In Ike and McCarthy you repeatedly show that Ike didn’t want to stoop to McCarthy’s level, but not mentioning McCarthy’s name in public was strategic because the senator was such an attention hog, and the “neglect” got under his skin.

Ike understood that, and a lot of the journalists didn’t understand that. We judge presidents by whether they use the bully pulpit or not on every issue, but there’s a lot more to being president than just what you say. I don’t have any discomfort with some of my colleagues being critical of Eisenhower. As a public educator, he was maybe not as good as he could be in some regards in using the bully pulpit to educate the public.

On the other hand, he was wonderfully strategic behind the scenes. After all, this is the [World War II] general who had fooled the German general staff about where and when the greatest armada in human history would land in Europe [the Operation Overlord D-Day Invasion of Normandy, France, on June 6, 1944). He had deception in his bones, and he practiced that deception on smaller scale, but very importantly, with Joe McCarthy.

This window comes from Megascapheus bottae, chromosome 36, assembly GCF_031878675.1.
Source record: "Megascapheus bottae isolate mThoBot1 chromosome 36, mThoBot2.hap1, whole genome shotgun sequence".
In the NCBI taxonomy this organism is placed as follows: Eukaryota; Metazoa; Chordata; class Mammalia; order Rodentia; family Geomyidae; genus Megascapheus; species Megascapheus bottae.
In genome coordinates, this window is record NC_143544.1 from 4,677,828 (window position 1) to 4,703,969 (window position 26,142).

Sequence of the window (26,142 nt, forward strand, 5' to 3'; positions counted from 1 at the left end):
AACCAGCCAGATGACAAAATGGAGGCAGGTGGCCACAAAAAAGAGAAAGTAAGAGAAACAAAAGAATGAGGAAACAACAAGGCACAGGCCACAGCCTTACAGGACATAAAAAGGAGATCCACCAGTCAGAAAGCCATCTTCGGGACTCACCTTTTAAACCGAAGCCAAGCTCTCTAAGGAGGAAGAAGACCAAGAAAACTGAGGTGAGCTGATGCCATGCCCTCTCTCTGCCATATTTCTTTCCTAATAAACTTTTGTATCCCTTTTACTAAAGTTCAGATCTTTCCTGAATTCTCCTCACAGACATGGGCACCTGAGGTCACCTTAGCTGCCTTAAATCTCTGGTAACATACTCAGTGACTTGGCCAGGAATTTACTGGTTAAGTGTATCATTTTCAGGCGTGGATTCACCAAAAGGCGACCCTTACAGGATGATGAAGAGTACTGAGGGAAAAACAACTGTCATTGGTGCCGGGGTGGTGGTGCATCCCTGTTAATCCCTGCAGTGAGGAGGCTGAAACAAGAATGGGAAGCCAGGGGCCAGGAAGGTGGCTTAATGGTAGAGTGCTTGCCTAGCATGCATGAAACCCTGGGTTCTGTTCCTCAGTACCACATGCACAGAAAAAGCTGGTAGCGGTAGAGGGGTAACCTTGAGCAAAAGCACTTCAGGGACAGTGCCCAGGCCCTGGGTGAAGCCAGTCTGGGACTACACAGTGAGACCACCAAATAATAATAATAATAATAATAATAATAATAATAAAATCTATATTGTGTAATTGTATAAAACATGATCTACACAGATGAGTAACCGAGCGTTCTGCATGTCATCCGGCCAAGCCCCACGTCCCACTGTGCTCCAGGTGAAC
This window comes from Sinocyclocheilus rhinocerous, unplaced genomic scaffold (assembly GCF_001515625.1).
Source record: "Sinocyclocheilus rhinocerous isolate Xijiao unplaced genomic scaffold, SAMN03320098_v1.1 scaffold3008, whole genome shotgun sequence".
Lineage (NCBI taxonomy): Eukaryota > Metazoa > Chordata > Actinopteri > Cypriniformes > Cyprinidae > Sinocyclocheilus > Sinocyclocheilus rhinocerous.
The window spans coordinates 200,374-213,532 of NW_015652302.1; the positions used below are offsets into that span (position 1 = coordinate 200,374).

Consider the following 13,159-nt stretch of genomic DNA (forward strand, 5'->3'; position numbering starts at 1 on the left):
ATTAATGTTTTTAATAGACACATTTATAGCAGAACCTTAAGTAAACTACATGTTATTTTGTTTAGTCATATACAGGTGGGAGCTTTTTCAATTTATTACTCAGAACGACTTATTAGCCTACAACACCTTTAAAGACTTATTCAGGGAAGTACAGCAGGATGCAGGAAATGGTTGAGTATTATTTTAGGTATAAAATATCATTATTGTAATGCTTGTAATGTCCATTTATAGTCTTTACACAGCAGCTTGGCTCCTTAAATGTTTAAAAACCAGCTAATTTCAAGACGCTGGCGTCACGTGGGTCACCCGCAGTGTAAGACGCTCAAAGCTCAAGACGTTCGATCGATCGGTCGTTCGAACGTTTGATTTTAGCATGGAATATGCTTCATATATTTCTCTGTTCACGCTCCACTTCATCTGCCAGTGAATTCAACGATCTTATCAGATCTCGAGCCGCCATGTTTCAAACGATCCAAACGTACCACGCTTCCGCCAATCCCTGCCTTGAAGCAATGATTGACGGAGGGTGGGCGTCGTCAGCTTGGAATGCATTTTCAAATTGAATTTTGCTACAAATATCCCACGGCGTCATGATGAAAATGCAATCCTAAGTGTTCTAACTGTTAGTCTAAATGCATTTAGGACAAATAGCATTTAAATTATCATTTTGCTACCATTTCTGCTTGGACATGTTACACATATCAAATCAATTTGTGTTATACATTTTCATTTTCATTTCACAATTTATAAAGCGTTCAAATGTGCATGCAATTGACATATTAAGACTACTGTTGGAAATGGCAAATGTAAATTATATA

It’s also frightening that the hearings happened because McCarthy and his chief counsel, Roy Cohn, were seeking bizarre privileges for a private in the army.

G. David Schine had been an unpaid consultant with the McCarthy subcommittee because of Roy Cohn’s insistence. Frankly, they were boyfriends. Schine was a handsome, wealthy New Yorker, and Cohn wanted him aboard, and then he [Schine] got his draft notice in July of 1953. And Cohn went on a crusade trying to convince the Army to set up special privileges for Schine, get a special commission for him and to get him off on nights and weekends for what they euphemistically called “committee business” that was conducted in a nearby hotel.